This wasn’t some scripted publicity stunt, or a temper tantrum from Bendis, because one of his pitches wasn’t instantly greenlit, or whatever the hell people who weren’t even there are labeling it as. This was one of the biggest creators in comics doing whatever he could to get a book made that he, and another group of creators, were very interested in putting out there for the fans and the retailers. He seems to regret the whole thing now, but what’s most interesting is how the situation casts light on how things really are accomplished in this industry. A broken personal relationship between two men supersedes all creative and financial possibility, and despite Bendis’ assertions that writing DC Comics, or tipping our retailers off, will help this happen, you know and I know that this book’ll never see the light of day. Especially not now. Because people are mad that the biggest writer in comics even had the nerve to bring it up. To highlight the animosity between the two companies that power the entire industry, and how easily it could be squashed. If the man with his hand on the button feels so strongly about Marvel’s verbal jabbing, find Joe Quesada in the street, and take a swing at him.

Otherwise, let the beef die, and let’s go get this money.

Even without the unplanned visitation from Bob Wayne, Bendis ran a great panel, answering questions as quickly as they could be fired his way, and teasing that there’s a very very very good justification behind his New Avengers line-up. I can’t hate the dude too much though, cause I saw that David Finch cover, which somehow eases the initial shock of seeing both Spider-Man and Wolverine as active Avengers. And don’t even get me started on how cool it is to see Luke Cage there, even though my man is all in the back. Only disappointing thing about the panel had nothing to even do with it, but I was supposed to meet my third Cross artist outside the room before things got started, and we missed each other. Since this meeting was one of the more important goals for the entire weekend, I spent a lot of that night and the next morning figuring out how to find him, if I didn’t run across him on Saturday.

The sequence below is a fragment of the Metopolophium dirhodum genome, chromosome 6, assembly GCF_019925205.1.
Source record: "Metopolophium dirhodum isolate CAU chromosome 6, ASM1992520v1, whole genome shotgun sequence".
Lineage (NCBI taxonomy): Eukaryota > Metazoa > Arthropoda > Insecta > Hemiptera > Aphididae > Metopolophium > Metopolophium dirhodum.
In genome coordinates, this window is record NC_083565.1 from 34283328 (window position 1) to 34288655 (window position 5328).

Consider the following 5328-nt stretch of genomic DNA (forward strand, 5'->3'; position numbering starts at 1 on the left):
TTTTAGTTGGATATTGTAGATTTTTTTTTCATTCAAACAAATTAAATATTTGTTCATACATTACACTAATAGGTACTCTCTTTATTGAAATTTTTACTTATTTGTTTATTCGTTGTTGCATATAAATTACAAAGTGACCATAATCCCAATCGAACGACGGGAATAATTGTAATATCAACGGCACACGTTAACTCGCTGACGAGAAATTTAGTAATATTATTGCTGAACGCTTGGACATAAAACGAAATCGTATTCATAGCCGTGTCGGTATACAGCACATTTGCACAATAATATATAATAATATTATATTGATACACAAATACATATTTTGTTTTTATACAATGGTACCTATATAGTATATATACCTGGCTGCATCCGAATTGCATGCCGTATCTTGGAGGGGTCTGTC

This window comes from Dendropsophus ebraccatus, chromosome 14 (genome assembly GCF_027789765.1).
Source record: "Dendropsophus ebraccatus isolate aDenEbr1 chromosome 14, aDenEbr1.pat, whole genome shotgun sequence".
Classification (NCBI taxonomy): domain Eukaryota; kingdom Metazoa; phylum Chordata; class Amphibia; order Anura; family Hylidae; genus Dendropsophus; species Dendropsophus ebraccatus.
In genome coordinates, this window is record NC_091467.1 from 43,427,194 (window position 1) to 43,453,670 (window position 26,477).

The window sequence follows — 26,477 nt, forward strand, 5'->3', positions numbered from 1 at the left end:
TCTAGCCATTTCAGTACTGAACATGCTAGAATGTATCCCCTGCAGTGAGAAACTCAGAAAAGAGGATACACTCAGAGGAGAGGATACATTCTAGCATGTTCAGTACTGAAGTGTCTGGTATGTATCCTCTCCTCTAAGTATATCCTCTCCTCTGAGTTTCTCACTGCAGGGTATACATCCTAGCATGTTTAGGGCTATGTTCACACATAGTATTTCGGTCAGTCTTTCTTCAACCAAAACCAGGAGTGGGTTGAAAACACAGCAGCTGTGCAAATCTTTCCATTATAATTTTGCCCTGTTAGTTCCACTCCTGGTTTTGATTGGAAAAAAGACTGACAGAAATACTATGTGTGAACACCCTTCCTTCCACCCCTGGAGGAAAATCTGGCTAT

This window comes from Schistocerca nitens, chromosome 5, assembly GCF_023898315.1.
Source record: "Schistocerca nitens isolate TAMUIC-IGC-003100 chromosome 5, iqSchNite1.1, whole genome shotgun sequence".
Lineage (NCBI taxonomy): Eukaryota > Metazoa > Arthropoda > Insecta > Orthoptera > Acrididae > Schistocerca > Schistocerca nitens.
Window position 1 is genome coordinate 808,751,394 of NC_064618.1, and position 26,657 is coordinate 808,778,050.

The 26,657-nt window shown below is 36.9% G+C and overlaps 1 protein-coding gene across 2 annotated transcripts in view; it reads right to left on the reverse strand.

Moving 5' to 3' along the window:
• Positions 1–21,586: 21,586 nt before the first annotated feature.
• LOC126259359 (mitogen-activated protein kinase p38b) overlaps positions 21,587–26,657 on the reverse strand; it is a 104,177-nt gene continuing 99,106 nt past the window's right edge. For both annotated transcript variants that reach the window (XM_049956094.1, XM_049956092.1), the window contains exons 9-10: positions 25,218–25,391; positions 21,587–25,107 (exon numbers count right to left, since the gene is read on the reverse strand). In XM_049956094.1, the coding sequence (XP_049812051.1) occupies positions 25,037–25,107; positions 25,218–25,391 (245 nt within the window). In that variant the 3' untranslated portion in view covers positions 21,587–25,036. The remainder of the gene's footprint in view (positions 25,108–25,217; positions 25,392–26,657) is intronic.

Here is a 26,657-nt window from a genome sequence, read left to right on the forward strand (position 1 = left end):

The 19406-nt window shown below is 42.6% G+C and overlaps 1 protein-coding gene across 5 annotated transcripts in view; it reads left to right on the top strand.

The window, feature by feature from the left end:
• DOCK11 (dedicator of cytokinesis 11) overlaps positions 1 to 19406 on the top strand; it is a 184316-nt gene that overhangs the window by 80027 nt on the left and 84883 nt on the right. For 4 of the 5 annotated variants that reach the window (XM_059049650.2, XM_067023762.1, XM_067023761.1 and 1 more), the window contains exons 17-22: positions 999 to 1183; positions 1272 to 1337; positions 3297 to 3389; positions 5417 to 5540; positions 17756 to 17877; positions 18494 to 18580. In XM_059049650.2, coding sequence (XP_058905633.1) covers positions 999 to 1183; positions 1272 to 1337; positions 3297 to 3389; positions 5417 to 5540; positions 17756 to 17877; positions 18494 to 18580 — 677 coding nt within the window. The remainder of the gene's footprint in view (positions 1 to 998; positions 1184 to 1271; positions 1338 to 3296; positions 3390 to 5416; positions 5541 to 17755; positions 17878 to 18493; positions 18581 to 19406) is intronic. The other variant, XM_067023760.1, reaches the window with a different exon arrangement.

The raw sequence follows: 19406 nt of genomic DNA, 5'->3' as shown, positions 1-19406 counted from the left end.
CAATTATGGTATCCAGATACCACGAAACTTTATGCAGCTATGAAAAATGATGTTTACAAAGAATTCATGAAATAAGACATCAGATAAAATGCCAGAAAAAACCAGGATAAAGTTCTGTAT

Second day of the con was kicked off by the glorious Star Wars panel, which I attended with my friend Rob Baker, one of the managers from my old Barnes & Noble store, who’s even a bigger SW fan than me, and that’s saying something. Seeing the first movie on VHS was literally one of the most important parts of my childhood, and even though the prequels are missing most of the heart and soul that drove the original trilogy, end of the day, it’s still Star Wars. It’s still one of the main reasons I do what I do. And you know, Attack of the Clones felt progressively better than The Phantom Menace, so hope springs for Revenge of the Sith, which by the way, is the most important chapter in justifying these movies in the first place.